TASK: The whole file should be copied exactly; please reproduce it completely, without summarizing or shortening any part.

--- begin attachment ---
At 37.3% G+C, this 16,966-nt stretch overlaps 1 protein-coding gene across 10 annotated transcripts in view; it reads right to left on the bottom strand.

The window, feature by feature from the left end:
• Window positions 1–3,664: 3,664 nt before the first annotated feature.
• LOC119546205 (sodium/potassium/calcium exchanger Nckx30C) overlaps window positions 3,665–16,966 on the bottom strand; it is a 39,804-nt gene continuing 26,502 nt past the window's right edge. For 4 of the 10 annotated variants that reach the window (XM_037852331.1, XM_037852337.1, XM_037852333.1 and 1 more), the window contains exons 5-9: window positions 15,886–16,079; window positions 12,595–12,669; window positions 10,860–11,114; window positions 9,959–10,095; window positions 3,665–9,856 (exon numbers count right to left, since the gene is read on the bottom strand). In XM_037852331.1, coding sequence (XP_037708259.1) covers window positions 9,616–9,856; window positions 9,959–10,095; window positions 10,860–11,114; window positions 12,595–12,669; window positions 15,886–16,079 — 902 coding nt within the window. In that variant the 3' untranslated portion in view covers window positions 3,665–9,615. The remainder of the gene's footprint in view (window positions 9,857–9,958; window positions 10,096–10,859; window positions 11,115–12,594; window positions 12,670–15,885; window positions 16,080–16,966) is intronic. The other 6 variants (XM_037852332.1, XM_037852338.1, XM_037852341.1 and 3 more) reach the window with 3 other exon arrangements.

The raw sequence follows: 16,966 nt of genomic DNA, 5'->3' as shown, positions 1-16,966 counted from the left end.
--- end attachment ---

At 37.3% G+C, this 16,966-nt stretch overlaps 1 protein-coding gene across 10 annotated transcripts in view; it reads right to left on the bottom strand.

The window, feature by feature from the left end:
• Window positions 1–3,664: 3,664 nt before the first annotated feature.
• LOC119546205 (sodium/potassium/calcium exchanger Nckx30C) overlaps window positions 3,665–16,966 on the bottom strand; it is a 39,804-nt gene continuing 26,502 nt past the window's right edge. For 4 of the 10 annotated variants that reach the window (XM_037852331.1, XM_037852337.1, XM_037852333.1 and 1 more), the window contains exons 5-9: window positions 15,886–16,079; window positions 12,595–12,669; window positions 10,860–11,114; window positions 9,959–10,095; window positions 3,665–9,856 (exon numbers count right to left, since the gene is read on the bottom strand). In XM_037852331.1, coding sequence (XP_037708259.1) covers window positions 9,616–9,856; window positions 9,959–10,095; window positions 10,860–11,114; window positions 12,595–12,669; window positions 15,886–16,079 — 902 coding nt within the window. In that variant the 3' untranslated portion in view covers window positions 3,665–9,615. The remainder of the gene's footprint in view (window positions 9,857–9,958; window positions 10,096–10,859; window positions 11,115–12,594; window positions 12,670–15,885; window positions 16,080–16,966) is intronic. The other 6 variants (XM_037852332.1, XM_037852338.1, XM_037852341.1 and 3 more) reach the window with 3 other exon arrangements.

The raw sequence follows: 16,966 nt of genomic DNA, 5'->3' as shown, positions 1-16,966 counted from the left end.